AUSTIN, Texas — The University of Texas at Austin is extending its spring break, the school confirmed Wednesday night.
According to the university's coronavirus updates page, classes will now resume on Monday, March 30. UT said students should plan to return to campus prior to that date.
In a thread of tweets Wednesday night, UT said the university will remain open and the additional week of spring break will provide UT faculty and staff members time to prepare to increase "social distancing" on campus. "Social distancing" provides guidelines for individuals to avoid group settings and mass gatherings, follow good personal hygiene and maintain a safe distance from others. UT said it will help the university accomplish aims, including:
- Shifting many lectures online
- Reconfiguring classroom space and developing alternative instructional modes for classes that must continue to meet in person
- Updating practices in residence halls, dining halls, recreational facilities and libraries to reduce unnecessary contact and promote better personal hygiene
UT said students who wish to return to campus on March 23 as previously scheduled will still be able to do so and residence halls, dining halls, health and counseling services and other facilities will be open.
"We know this is not the spring break we had expected. Typically, March is a special month, when tens of thousands flock to Austin for South by Southwest and students and community members spend time resting and enjoying new experiences around the nation and the world," UT tweeted Wednesday. "We are aware that many of you have had to change your plans, and we appreciate the resiliency you have shown throughout these difficult weeks. We must all come together as a community to make the semester as productive as possible."
Also on Wednesday night, Texas Athletics announced that all UT home sporting events will be contested without fans in attendance through March 22.
Earlier on Wednesday, in a letter sent to students, UT had said that students could request academic accommodations in response to coronavirus concerns.
In the letter sent by Vice President for Student Affairs and Dean of Students Soncia Reagins-Lilly, students were informed that they may submit a request for academic accommodations to Student Emergency Services. Students do not need any documentation or doctor's notes for requests related to the virus. The letter states that UT has notified professors to provide academic accommodations to students requesting them.
The "class absence notification request form" asks students to, "Please use the COVID-19 Check-In for academic accommodations and university support related to respiratory symptoms, returning from any area with known, confirmed cases of COVD-19 or health conditions with increased risk of infection." The form then asks for the student's contact information, which dates they will be absent from class, whether they want all of their professors notified and a brief description of the reason for their absence(s).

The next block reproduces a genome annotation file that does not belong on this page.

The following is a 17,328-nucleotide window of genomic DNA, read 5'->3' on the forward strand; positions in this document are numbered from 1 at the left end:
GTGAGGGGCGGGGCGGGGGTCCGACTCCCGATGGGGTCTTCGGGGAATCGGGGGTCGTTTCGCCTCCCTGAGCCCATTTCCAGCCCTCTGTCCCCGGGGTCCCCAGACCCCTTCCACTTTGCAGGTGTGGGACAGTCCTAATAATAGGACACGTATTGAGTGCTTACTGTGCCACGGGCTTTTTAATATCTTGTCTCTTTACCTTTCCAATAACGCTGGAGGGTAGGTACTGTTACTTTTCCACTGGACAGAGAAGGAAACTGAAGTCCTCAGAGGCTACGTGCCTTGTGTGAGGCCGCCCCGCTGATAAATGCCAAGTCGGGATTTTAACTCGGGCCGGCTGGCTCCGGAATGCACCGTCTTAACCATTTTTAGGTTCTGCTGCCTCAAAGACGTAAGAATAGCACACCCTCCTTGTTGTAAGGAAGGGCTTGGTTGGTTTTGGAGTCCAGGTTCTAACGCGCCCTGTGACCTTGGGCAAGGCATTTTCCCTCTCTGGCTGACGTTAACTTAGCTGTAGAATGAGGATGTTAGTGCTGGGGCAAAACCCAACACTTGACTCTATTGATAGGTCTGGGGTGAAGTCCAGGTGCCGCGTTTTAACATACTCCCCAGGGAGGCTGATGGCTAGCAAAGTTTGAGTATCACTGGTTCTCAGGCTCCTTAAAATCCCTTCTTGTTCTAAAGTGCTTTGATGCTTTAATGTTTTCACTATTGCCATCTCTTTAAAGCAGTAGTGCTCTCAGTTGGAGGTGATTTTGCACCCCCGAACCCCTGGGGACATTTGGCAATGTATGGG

The form states that it may take one or two days after submission for students to receive a response, but that a Student Emergency Services staff member will follow up regarding their request.
In Wednesday's letter, Reagins-Lilly stressed the importance of prevention measures, like washing hands for at least 20 seconds and coughing and sneezing into elbows.
The letter also stated that the Division of Student Affairs offices are coordinating with professors to ensure students are supported if they need to stay home. UT said it is also developing steps to help students continue to participate in class and to limit possible disruptions to academic work, as well as considering academic accommodations for students who think they are exhibiting the symptoms of COVID-19.
In the letter, students were also encouraged to "consider how travel plans could be affected by the spread of the virus" ahead of spring break next week, urged not to travel to countries that have been designated as CDC Level 2 and 3 and told to monitor the UT Restricted Regions list if they will be traveling internationally.
"The university is in frequent communication with and following recommendations of public health officials," the letter stated. "Your health and safety are our highest priorities and will continue to be at the forefront of our decisions moving forward."
Earlier this week, UT leaders said the school was working on a contingency plan that could possibly go into place after spring break that would consist of classes entirely online – however, UT is not yet entirely equipped to do so. President Gregory Fenves told the Austin American-Statesman that even if classes moved online, that wouldn't mean the university itself would be closed and that small gatherings and essential services would still be allowed.
As of Wednesday afternoon, UT had not made a decision to go fully online.
On Tuesday, UT leaders said some students who were not sick enough to seek treatment have been advised to self-isolate as a precaution.
Undergraduate travel remains suspended for certain large cities and countries like Spain, France and Germany. Graduate and faculty travel requires case-by-base approval.
As of Wednesday, no cases of the virus have been confirmed in the Austin area.
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